They had stopped the car and evidently one of them was getting out when the gang forced them back into the car, blindfolding the pair and driving off.  The details of what happened next are so horrific that it’s better if you just read the account from Glenn Beck’s website, The Blaze:

Because of the police report’s affirmation that the couple had been in that neighborhood to buy drugs, the jury found the killers guilty (four men and one female accomplice) but the judge greatly reduced their sentences.

You don’t hear about many beatings of black people.  We certainly haven’t heard about them and we certainly would have if such murders had occurred.  If the Black community rose up in arms over a case of self-defense, which they vigorously deny in the face of hard evidence to the contrary, if a real murder had happened, there would be riots in the streets.  Remember Los Angeles, the Rodney King incident?  The police had been trying to arrest him as he drove through the streets of L.A. at high speed, high on speed or some other drug.  The chase ended with King’s death.  When a jury acquitted the police officers, the black community burned down the neighborhood and dragged a hapless truck driver from his vehicle, beating him viciously.

New York City is considering banning its stop-and-frisk law, thanks to the complaints of the black community.  New York has been one of the safest big cities in America since the stop-and-frisk law went into effect.  With this ban, New York will join Chicago, Spokane, Minneapolis, and other metropolises in black gang violence.  What’s more, HUD is planning to sprinkle the suburbs with their “fair share” of thuggery and druggery.

Some argue that Dr. King, in his last years, was turning towards social justice; that legislative action wasn’t enough.  But in his “I Have a Dream” speech, he spoke about racial justice, as in the end of discriminatory Jim Crow laws, not social justice and the redistribution of wealth.  In an earlier part of the speech, he does talk about the government writing the black community a “check” for justice and tolerance.  He was speaking euphemistically about a justice that money can’t buy.

To most white people, even the most skeptical, the days of segregation and discrimination are part of a dimming history.  This year is also the 50th anniversary of JFK’s assassination.  Fifty years.  Most marriages and even some bridges don’t last that long anymore.  Dr. King was murdered five years later, in 1968.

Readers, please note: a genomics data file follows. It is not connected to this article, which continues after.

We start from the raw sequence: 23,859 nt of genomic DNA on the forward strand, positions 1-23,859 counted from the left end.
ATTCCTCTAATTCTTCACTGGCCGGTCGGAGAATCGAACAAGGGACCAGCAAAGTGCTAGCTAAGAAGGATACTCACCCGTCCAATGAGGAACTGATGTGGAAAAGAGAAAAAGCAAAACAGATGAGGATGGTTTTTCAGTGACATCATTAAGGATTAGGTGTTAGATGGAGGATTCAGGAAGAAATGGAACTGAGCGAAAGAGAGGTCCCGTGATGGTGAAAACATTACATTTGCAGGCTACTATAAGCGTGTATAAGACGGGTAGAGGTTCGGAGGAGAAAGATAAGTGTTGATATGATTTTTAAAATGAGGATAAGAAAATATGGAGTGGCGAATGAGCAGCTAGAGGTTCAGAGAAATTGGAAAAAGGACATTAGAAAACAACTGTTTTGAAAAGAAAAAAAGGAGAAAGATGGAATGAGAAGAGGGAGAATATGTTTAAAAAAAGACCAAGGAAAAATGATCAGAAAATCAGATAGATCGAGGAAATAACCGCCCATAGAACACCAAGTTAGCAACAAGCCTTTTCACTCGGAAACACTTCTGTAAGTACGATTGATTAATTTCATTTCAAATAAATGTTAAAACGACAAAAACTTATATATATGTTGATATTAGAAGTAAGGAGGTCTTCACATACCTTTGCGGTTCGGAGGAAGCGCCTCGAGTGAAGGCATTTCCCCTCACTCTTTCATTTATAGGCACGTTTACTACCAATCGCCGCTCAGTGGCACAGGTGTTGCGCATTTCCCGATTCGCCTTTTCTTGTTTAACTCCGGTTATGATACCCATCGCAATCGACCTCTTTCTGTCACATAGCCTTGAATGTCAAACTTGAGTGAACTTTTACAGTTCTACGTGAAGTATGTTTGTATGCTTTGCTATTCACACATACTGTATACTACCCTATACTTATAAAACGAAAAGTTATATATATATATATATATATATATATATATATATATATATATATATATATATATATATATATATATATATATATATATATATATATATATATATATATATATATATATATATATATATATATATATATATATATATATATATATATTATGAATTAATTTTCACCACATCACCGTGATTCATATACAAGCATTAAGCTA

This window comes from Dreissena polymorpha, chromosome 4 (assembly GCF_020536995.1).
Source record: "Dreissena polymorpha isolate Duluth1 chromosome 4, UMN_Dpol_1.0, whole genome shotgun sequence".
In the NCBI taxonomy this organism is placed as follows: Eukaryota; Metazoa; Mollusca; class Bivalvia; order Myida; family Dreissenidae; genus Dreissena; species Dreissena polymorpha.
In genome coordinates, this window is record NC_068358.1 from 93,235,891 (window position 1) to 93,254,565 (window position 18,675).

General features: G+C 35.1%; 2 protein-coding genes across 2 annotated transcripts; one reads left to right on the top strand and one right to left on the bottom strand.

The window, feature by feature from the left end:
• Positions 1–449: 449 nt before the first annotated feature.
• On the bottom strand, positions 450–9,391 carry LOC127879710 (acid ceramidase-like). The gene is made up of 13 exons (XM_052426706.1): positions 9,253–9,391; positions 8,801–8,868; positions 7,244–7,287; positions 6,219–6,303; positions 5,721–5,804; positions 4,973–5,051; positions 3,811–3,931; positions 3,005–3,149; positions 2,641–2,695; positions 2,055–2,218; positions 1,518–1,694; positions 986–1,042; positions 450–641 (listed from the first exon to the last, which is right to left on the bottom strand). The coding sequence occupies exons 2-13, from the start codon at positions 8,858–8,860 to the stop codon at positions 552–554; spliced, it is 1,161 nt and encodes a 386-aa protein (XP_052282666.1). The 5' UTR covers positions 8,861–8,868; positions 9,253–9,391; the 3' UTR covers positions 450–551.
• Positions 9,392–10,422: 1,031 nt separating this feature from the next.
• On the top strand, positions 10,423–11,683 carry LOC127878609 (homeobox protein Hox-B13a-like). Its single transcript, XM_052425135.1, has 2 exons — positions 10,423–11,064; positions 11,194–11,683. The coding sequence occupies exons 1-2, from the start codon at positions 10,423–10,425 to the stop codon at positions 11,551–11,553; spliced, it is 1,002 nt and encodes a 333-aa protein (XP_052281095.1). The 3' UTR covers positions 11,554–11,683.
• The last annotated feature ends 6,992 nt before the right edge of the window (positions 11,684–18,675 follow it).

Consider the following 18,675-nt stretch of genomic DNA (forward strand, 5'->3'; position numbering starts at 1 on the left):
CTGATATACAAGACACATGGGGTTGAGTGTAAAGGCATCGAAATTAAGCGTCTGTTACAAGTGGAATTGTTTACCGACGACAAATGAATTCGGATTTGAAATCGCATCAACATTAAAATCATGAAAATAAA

Dr. King’s tempering voice is sorely-needed in this age of increasing violence.  Even during his lifetime, race riots were breaking out in Newark (1967), Los Angeles (Watts – 1965), San Francisco (Haight-Ashbury – a street corner in the city – 1965-1967), and other cities.  At the time, his critics claimed that King himself was stirring up the unrest.  In his “I Have a Dream” speech, he talks about an unstoppable revolution but then cautions his audience not to express their frustration in anger and violence.

The Newark riots, at least, had nothing to do with King.  The city was about to tear down its poorest ward to make way for a university hospital, leaving the residents homeless.  A group of neighborhood citizens went to the local police station to protest, the media of the time showed up to exploit the unrest, and the rest was history.  Even white people who were not in particularly sympathy with blacks thought this was a terrible move on the part of the city of Newark.

A popular phrase in the Sixties was “police brutality.”  The phrase has been resurrected.  But it seems that the charge of brutality lies on the shoulders of black youth, not law enforcement.  The police in those days might have been overzealous in their pursuit of criminals.  Or maybe they were not.  Today, blacks are overzealous in their pursuit of “social justice.”

What would Martin Luther King Jr. think of these brutal killings if he were alive today?  Would he consider the cold-blooded murder of white people a justified part of his legacy?  Is this any way for Blacks to celebrate his legacy?

Published in: on August 28, 2013 at 6:29 pm  Leave a Comment